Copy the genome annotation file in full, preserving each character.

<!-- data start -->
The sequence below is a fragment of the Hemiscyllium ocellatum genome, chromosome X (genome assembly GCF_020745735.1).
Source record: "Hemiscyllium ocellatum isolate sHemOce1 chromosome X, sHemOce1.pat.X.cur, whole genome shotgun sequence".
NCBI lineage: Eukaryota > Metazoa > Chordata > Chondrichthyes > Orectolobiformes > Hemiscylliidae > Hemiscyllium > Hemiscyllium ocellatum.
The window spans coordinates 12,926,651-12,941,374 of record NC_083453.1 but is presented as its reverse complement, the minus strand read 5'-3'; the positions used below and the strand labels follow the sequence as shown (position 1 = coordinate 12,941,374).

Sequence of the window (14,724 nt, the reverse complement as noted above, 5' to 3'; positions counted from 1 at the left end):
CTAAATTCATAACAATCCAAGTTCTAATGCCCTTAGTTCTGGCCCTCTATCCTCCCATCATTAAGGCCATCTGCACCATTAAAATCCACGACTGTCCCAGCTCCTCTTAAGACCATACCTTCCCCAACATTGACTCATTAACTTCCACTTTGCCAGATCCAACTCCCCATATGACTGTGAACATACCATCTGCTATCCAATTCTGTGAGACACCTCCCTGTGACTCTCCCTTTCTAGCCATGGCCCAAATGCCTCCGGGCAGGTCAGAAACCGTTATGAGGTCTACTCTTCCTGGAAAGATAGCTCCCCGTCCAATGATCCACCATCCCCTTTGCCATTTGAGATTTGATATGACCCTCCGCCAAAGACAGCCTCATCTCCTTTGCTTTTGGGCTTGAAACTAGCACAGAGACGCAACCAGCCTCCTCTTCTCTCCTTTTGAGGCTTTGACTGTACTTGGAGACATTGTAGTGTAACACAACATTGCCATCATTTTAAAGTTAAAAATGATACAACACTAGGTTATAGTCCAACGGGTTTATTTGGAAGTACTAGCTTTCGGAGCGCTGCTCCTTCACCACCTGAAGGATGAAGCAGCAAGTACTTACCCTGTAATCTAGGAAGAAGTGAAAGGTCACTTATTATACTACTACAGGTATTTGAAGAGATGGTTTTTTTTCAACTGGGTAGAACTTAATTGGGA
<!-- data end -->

The sequence below is a fragment of the Hemiscyllium ocellatum genome, chromosome X (genome assembly GCF_020745735.1).
Source record: "Hemiscyllium ocellatum isolate sHemOce1 chromosome X, sHemOce1.pat.X.cur, whole genome shotgun sequence".
NCBI lineage: Eukaryota > Metazoa > Chordata > Chondrichthyes > Orectolobiformes > Hemiscylliidae > Hemiscyllium > Hemiscyllium ocellatum.
The window spans coordinates 12,926,651-12,941,374 of record NC_083453.1 but is presented as its reverse complement, the minus strand read 5'-3'; the positions used below and the strand labels follow the sequence as shown (position 1 = coordinate 12,941,374).

Sequence of the window (14,724 nt, the reverse complement as noted above, 5' to 3'; positions counted from 1 at the left end):
CTAAATTCATAACAATCCAAGTTCTAATGCCCTTAGTTCTGGCCCTCTATCCTCCCATCATTAAGGCCATCTGCACCATTAAAATCCACGACTGTCCCAGCTCCTCTTAAGACCATACCTTCCCCAACATTGACTCATTAACTTCCACTTTGCCAGATCCAACTCCCCATATGACTGTGAACATACCATCTGCTATCCAATTCTGTGAGACACCTCCCTGTGACTCTCCCTTTCTAGCCATGGCCCAAATGCCTCCGGGCAGGTCAGAAACCGTTATGAGGTCTACTCTTCCTGGAAAGATAGCTCCCCGTCCAATGATCCACCATCCCCTTTGCCATTTGAGATTTGATATGACCCTCCGCCAAAGACAGCCTCATCTCCTTTGCTTTTGGGCTTGAAACTAGCACAGAGACGCAACCAGCCTCCTCTTCTCTCCTTTTGAGGCTTTGACTGTACTTGGAGACATTGTAGTGTAACACAACATTGCCATCATTTTAAAGTTAAAAATGATACAACACTAGGTTATAGTCCAACGGGTTTATTTGGAAGTACTAGCTTTCGGAGCGCTGCTCCTTCACCACCTGAAGGATGAAGCAGCAAGTACTTACCCTGTAATCTAGGAAGAAGTGAAAGGTCACTTATTATACTACTACAGGTATTTGAAGAGATGGTTTTTTTTCAACTGGGTAGAACTTAATTGGGA